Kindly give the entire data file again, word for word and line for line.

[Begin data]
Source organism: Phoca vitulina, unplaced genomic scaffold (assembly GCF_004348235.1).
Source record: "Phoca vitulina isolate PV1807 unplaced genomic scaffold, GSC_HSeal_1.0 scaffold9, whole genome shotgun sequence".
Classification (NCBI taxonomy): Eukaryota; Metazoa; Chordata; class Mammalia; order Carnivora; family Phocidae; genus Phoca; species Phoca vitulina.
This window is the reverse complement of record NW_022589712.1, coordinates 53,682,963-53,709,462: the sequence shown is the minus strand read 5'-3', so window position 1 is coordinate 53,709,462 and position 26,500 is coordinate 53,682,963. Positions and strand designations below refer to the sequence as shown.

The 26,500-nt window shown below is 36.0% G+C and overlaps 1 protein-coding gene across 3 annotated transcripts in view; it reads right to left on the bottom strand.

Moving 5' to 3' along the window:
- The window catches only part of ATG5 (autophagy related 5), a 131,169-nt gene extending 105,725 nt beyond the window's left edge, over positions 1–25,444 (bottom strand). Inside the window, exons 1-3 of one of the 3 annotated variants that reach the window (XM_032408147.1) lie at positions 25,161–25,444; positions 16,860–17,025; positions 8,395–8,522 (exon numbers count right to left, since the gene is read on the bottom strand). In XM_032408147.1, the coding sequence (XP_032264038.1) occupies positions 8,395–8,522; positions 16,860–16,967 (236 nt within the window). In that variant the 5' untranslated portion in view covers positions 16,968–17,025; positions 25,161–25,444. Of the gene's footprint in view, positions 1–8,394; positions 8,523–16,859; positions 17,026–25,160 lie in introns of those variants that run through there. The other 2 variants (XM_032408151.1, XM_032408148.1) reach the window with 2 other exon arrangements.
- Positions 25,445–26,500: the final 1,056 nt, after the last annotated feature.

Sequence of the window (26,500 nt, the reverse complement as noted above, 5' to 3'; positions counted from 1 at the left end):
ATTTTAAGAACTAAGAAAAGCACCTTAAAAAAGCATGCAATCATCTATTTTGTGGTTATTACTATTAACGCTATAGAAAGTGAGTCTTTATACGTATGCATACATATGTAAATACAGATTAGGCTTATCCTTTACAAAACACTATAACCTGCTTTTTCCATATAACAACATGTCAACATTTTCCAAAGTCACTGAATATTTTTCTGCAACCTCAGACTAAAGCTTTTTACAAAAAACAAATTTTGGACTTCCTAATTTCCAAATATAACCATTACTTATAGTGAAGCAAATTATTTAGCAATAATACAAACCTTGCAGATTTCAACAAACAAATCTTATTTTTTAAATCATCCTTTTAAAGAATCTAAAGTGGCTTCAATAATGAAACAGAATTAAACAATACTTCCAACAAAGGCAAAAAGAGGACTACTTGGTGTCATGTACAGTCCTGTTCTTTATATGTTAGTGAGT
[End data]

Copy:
Source organism: Phoca vitulina, unplaced genomic scaffold (assembly GCF_004348235.1).
Source record: "Phoca vitulina isolate PV1807 unplaced genomic scaffold, GSC_HSeal_1.0 scaffold9, whole genome shotgun sequence".
Classification (NCBI taxonomy): Eukaryota; Metazoa; Chordata; class Mammalia; order Carnivora; family Phocidae; genus Phoca; species Phoca vitulina.
This window is the reverse complement of record NW_022589712.1, coordinates 53,682,963-53,709,462: the sequence shown is the minus strand read 5'-3', so window position 1 is coordinate 53,709,462 and position 26,500 is coordinate 53,682,963. Positions and strand designations below refer to the sequence as shown.

The 26,500-nt window shown below is 36.0% G+C and overlaps 1 protein-coding gene across 3 annotated transcripts in view; it reads right to left on the bottom strand.

Moving 5' to 3' along the window:
- The window catches only part of ATG5 (autophagy related 5), a 131,169-nt gene extending 105,725 nt beyond the window's left edge, over positions 1–25,444 (bottom strand). Inside the window, exons 1-3 of one of the 3 annotated variants that reach the window (XM_032408147.1) lie at positions 25,161–25,444; positions 16,860–17,025; positions 8,395–8,522 (exon numbers count right to left, since the gene is read on the bottom strand). In XM_032408147.1, the coding sequence (XP_032264038.1) occupies positions 8,395–8,522; positions 16,860–16,967 (236 nt within the window). In that variant the 5' untranslated portion in view covers positions 16,968–17,025; positions 25,161–25,444. Of the gene's footprint in view, positions 1–8,394; positions 8,523–16,859; positions 17,026–25,160 lie in introns of those variants that run through there. The other 2 variants (XM_032408151.1, XM_032408148.1) reach the window with 2 other exon arrangements.
- Positions 25,445–26,500: the final 1,056 nt, after the last annotated feature.

Sequence of the window (26,500 nt, the reverse complement as noted above, 5' to 3'; positions counted from 1 at the left end):
ATTTTAAGAACTAAGAAAAGCACCTTAAAAAAGCATGCAATCATCTATTTTGTGGTTATTACTATTAACGCTATAGAAAGTGAGTCTTTATACGTATGCATACATATGTAAATACAGATTAGGCTTATCCTTTACAAAACACTATAACCTGCTTTTTCCATATAACAACATGTCAACATTTTCCAAAGTCACTGAATATTTTTCTGCAACCTCAGACTAAAGCTTTTTACAAAAAACAAATTTTGGACTTCCTAATTTCCAAATATAACCATTACTTATAGTGAAGCAAATTATTTAGCAATAATACAAACCTTGCAGATTTCAACAAACAAATCTTATTTTTTAAATCATCCTTTTAAAGAATCTAAAGTGGCTTCAATAATGAAACAGAATTAAACAATACTTCCAACAAAGGCAAAAAGAGGACTACTTGGTGTCATGTACAGTCCTGTTCTTTATATGTTAGTGAGT